David Fausnaugh: Newly Appointed Oberlin Public Library Director


Courtesy Jason Hawk

David Fausnaugh

Earlier this month, David Fausnaugh was hired to serve as the Oberlin Public Library’s new director. He chose to relocate to Oberlin for a variety of reasons, including proximity to family and appreciation for the City’s espoused values.

This interview has been edited for length and clarity.

How did your early experiences with reading and libraries influence your current career?

I grew up in Fremont, OH, and remember walking up the stairs at Birchard Public Library. It was an older library, and it felt like you could get lost in it. I really liked that feeling as a kid. Libraries are places where you can go visit the collection and dive into a new topic. There’s an excitement level that comes with finding new stories — that’s why I work in the library field. I started at the Bexley Library when I was still an undergrad at Capital University as a page, shelving books. I really like the environment of a library. I was offered a full-time position there and I accepted it. I eventually decided that I wanted to make libraries my career, so I went to graduate school while working full-time at Bexley. I graduated from Kent University with my master’s in library and information sciences. I worked my way up at Bexley and became the director of library support services. I was in that position for a couple of years. Then, I took an opportunity to become a director at Pickaway County Library in 2016. I was there for six years.

What projects have you worked on in previous roles?

At the Pickaway County Library, I helped launch a local syndicate of Dolly Parton’s Imagination Library. It is a book-gifting program where children receive one free book in the mail every month until their fifth birthday. There are resources for parents, and the program is a great way to build kindergarten readiness. We reached the top five in terms of enrollment percentage out of all of the counties in Ohio. Additionally, the library expanded its hours and implemented nontraditional collections like board games and puzzles. We put in a drivein window at the main library. My time at Pickaway was really rewarding.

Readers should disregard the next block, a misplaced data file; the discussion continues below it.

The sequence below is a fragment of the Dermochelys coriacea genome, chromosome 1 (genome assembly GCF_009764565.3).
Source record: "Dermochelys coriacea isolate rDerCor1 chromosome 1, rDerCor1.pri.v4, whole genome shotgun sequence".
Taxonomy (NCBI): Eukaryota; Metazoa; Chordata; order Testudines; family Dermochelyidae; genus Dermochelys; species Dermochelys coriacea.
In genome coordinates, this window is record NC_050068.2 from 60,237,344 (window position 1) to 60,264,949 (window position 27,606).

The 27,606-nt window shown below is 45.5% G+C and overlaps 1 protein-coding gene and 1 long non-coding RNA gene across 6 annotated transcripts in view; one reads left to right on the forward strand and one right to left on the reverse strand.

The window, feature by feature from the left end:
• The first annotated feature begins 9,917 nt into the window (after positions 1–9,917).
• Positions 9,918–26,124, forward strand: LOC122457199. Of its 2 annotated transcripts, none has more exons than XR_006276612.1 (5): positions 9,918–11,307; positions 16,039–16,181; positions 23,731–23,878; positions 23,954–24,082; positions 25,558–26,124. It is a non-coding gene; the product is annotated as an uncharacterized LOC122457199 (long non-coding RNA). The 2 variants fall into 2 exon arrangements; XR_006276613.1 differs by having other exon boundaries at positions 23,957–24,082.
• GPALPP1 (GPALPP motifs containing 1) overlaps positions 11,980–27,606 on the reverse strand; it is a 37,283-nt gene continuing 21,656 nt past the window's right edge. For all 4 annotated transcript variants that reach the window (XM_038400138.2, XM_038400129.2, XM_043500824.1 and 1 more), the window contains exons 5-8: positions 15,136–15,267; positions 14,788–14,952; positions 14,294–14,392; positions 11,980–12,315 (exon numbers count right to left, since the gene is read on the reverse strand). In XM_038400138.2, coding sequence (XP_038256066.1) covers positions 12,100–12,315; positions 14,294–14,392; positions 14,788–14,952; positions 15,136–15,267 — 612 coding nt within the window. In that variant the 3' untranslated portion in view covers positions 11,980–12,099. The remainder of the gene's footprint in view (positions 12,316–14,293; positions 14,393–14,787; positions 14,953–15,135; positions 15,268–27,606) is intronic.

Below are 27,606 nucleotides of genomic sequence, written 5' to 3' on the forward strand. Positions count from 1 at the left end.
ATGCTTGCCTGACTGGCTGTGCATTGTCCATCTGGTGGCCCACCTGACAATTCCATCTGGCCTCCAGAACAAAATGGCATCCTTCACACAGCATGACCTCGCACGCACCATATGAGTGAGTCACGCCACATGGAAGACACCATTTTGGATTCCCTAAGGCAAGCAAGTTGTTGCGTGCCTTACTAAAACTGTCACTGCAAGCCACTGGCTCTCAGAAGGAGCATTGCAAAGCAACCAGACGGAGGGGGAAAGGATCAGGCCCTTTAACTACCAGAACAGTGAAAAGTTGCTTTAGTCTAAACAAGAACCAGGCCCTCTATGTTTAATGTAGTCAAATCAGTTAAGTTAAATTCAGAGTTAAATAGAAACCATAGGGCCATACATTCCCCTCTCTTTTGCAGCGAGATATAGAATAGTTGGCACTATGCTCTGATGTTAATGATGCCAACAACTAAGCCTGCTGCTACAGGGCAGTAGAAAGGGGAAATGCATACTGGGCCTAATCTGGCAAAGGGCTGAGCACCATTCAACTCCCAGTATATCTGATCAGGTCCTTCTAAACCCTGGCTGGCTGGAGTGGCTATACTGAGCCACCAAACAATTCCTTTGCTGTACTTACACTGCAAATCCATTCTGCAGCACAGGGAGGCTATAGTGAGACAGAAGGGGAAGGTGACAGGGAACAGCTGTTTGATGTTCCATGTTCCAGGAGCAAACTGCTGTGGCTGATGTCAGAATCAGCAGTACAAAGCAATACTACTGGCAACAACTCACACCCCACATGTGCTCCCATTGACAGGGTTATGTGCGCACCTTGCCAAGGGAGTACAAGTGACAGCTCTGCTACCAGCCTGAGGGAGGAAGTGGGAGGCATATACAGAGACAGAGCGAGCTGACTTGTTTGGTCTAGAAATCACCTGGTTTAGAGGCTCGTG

Why did you decide to apply for this role?

I wasn’t looking for a new job, but Oberlin has a reputation as a community with values that I appreciate. The community cares about cultural experiences and education being inviting to everyone, and those are things that tie directly into the library world. It is closer to family. So, it seemed like a really good opportunity for me. I decided to apply and was lucky enough to be accepted. It felt like a good fit. The library is really valued by the community. There’s a passion this community has for being inviting to everyone.

There was friction between the library board and Darren McDonough, former OPL director, over The Bridge, a community technology center nearby. How do you plan to address this issue?

This is the second time I have come into a community as a new director. The most important thing I can do is listen. I want to take the next three to six months to get information and observe. Having a new director is hope for a restart and a clean slate for things. I look forward to getting to know Stephanie [Jones, director] at The Bridge better and learning about the resources they have there. Any successful organization reevaluates what they are doing.

In your first few weeks in Oberlin, what do you hope to learn?

I’m going to be learning about the community for a lot longer than my first few weeks. It’s going to be a long process and a fun process. Over the past three weeks, everyone has been incredibly welcoming: staff, board members, community members. Everyone I meet seems genuinely happy to invite me into Oberlin, and I appreciate that so much.